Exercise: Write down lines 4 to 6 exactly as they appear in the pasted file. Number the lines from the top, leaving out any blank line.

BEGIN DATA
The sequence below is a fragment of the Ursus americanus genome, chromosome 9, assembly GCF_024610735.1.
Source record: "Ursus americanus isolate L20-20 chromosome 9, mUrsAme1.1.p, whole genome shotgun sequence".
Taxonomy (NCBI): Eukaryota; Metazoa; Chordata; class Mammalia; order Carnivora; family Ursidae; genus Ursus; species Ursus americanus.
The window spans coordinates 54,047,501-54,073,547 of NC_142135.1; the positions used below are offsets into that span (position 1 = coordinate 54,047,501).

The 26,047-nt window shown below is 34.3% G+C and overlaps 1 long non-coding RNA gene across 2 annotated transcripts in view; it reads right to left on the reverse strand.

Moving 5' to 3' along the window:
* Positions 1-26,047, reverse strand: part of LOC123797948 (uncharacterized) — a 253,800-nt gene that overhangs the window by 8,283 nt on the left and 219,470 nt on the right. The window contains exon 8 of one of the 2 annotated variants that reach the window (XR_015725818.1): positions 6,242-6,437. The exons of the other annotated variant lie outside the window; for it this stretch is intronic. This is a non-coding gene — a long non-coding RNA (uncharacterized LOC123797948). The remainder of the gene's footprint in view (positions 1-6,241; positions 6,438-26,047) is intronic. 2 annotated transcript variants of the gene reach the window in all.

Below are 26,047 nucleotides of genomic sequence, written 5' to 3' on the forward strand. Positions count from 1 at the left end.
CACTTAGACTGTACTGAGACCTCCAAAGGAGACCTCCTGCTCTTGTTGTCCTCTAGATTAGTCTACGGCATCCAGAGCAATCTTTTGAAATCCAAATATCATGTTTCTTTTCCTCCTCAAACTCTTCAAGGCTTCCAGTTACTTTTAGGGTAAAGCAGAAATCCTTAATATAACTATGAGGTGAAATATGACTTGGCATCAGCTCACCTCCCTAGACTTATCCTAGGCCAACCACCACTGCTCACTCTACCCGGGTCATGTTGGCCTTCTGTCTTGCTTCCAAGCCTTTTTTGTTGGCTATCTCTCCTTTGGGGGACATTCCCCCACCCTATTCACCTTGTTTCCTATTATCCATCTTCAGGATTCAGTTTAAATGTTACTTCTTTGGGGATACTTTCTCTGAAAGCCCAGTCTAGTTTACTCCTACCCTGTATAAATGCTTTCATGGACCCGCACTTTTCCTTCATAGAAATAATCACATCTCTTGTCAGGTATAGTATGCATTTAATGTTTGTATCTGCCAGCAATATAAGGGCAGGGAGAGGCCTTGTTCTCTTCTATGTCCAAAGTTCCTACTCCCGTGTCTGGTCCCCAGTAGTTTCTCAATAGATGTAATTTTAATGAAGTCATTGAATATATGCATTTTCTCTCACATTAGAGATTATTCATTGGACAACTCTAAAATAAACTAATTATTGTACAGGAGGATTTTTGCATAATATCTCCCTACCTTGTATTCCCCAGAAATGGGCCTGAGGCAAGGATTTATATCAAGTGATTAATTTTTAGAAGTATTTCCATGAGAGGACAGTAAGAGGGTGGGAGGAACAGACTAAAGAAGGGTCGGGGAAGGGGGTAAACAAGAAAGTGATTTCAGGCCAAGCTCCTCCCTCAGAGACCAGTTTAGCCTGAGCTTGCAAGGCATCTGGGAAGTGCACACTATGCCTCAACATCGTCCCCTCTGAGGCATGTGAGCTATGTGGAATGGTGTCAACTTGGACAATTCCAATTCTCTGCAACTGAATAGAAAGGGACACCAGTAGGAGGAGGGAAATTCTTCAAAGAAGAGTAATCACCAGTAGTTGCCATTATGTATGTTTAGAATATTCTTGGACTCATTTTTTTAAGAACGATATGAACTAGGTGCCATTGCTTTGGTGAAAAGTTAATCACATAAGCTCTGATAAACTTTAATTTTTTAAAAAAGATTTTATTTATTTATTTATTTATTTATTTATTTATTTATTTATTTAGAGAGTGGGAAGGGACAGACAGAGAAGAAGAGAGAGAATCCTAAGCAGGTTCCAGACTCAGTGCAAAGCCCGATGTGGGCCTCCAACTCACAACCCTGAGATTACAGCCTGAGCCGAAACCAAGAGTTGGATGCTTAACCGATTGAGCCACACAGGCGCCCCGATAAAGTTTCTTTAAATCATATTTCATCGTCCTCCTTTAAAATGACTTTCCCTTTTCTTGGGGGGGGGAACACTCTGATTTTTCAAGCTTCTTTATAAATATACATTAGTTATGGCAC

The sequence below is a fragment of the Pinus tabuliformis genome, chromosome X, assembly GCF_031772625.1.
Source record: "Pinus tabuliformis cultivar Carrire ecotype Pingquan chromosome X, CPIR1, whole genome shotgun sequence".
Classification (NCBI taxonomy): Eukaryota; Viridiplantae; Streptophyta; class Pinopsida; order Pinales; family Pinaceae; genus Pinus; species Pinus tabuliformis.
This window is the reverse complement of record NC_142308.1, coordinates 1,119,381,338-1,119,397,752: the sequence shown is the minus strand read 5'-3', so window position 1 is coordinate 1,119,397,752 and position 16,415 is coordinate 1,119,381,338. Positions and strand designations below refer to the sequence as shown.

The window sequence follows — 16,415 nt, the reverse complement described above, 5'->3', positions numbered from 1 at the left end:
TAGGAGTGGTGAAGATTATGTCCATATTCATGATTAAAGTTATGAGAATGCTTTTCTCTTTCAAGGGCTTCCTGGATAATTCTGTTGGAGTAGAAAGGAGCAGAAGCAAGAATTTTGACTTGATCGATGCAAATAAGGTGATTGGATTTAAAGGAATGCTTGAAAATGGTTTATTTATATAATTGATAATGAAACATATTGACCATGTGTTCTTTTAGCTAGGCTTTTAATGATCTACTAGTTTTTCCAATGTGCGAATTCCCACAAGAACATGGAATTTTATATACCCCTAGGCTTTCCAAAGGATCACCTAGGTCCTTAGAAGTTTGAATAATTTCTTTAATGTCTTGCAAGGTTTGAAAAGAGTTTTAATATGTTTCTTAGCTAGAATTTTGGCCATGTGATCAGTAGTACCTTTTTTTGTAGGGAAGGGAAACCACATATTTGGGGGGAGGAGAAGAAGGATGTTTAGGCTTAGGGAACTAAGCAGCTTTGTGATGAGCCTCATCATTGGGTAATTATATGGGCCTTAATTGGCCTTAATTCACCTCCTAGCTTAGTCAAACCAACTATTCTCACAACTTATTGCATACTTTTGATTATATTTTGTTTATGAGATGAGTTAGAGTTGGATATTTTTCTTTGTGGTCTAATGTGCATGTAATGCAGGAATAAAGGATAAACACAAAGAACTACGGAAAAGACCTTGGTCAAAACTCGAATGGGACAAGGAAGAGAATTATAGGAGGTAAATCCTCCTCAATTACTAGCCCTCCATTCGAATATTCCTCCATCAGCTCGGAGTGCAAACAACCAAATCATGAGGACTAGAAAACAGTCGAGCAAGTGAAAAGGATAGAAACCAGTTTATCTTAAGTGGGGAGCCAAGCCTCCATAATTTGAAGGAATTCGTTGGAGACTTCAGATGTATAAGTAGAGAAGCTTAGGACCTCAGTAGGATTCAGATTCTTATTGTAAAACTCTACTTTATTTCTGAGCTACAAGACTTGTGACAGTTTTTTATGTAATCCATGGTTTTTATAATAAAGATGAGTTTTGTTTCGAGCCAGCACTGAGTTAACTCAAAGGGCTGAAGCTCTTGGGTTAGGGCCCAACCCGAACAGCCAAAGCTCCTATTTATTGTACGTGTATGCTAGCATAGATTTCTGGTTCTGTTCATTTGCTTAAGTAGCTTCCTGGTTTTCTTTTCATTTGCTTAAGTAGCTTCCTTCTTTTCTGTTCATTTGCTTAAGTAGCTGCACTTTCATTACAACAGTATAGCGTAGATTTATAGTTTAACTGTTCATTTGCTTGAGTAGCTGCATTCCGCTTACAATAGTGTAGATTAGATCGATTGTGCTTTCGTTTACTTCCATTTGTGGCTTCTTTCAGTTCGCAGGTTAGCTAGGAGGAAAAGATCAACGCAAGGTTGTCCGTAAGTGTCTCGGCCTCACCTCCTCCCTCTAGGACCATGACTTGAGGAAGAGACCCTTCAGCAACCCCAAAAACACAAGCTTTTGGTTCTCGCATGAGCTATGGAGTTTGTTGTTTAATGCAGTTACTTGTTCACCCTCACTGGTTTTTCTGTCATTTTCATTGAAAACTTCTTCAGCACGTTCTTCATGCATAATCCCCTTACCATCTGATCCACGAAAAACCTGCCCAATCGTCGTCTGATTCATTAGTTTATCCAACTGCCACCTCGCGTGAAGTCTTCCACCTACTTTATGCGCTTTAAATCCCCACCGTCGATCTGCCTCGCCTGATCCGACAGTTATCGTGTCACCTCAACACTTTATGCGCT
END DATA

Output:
The window spans coordinates 54,047,501-54,073,547 of NC_142135.1; the positions used below are offsets into that span (position 1 = coordinate 54,047,501).

The 26,047-nt window shown below is 34.3% G+C and overlaps 1 long non-coding RNA gene across 2 annotated transcripts in view; it reads right to left on the reverse strand.

Moving 5' to 3' along the window: